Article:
Overall, Jace is a powerful addition to the Planeswalker options we have right now. Because you can't cash him in for a couple cards right away like you can with Architect of Thought, it's going to be an interesting few months of having access to both of them. If the format is not overrun with small creatures, Living Guildpact might be the card blue decks want, especially the more proactive blue decks. The threat of playing a four-drop that bounces a four+ mana card and stays in play doing things is very real, and as long as you can protect Jace from Mutavault, Jace will have a rippling effect on which expensive cards weak to bounce end up seeing a lot of play.

Let's take a look at some decklists!

Mono-Blue Devotion

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This is the mono-blue deck I played in Chicago, with a couple Jaces on the top of the curve. I really like the idea of playing Jace in an aggressive deck, as bounce becomes almost as good as removal when you are pressuring the opponent. Playing a two-drop into a three-drop into a Jace seems incredibly hard to beat, especially if the Jace hits something juicy like Desecration Demon, Nightveil Specter, or Polukranos. The mirror especially is so tempo-based that if you can Jace the opponent's four and defend Jace afterwards, winning should not be difficult. Jace is a little soft to control decks, and this is a deck that already has problems there, but Game One was already bad, so relying on a sideboard full of counterspells seems like a reasonable plan.

As for a more Planeswalker-focused deck, Bant seems interesting (and takes advantage of the exciting new Ajani):

Bant Superfriends

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This might be too much of a mashup between Bant Control and some kind of midrange deck, but playing just a collection of awesome Bant cards that work well with Planeswalkers seems like it could be interesting. I particularly like that Ajani can shortcut right to a Planeswalker ultimate, which is a lot less win-more than it seems. If you have something like Jace or Kiora out, and use the +1 once or twice, the opponent might think he or she has an extra turn to deal with it and not use a Detention Sphere or Hero's Downfall, instead opting to answer something else. If you drop Ajani and ultimate out of nowhere, I have a hard time imagining losing, and even the threat of that will make opponents respect your Planeswalkers more. I don't think Ajani fits into the normal Bant Walkers deck all that well, because Ajani does need some amount of creatures to be good, but a midrange deck like this may be well-poised to take advantage of it.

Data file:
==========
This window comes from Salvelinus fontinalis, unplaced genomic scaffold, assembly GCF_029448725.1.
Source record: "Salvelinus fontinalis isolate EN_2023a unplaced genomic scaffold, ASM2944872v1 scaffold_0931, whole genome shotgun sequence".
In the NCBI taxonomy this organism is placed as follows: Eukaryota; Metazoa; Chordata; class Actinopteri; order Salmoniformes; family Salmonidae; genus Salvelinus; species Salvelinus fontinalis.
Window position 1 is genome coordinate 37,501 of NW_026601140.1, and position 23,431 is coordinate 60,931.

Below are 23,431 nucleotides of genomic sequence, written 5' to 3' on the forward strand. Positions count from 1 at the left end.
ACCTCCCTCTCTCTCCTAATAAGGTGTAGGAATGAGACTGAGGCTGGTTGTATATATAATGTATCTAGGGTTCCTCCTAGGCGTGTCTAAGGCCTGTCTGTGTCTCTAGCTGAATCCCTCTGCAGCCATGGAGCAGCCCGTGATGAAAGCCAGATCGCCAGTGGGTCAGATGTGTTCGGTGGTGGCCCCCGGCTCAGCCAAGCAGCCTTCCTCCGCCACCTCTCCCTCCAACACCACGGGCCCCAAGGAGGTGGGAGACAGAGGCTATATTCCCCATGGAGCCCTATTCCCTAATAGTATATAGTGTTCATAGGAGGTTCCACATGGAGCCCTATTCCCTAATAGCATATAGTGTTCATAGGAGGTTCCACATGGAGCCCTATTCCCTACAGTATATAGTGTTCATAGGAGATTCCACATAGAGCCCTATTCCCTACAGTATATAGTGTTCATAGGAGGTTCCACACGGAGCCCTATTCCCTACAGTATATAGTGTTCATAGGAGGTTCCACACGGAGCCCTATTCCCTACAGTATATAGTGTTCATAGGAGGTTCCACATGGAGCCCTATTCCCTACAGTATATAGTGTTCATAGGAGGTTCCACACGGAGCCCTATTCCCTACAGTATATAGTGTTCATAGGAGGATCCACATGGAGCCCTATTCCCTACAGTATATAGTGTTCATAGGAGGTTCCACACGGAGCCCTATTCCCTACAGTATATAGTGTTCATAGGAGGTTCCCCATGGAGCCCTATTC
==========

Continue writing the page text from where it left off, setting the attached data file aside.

The decks that will harness Jace's power best are the decks that can consistently have a board presence and take advantage of the -3 to pressure the opponent. Because of that, I'm much more optimistic about Jace showing up in tempo decks than I am in him showing up in control decks. I like that Jace is expanding his range, as he's been a control mainstay in all of his previous iterations, and having a Jace who rewards a different style of deck is very interesting. As with most Planeswalkers, the best use is not always immediately apparent, and I wouldn't be surprised if it takes some time to really figure out how to use Jace's vast and powerful talents in the most effective manner.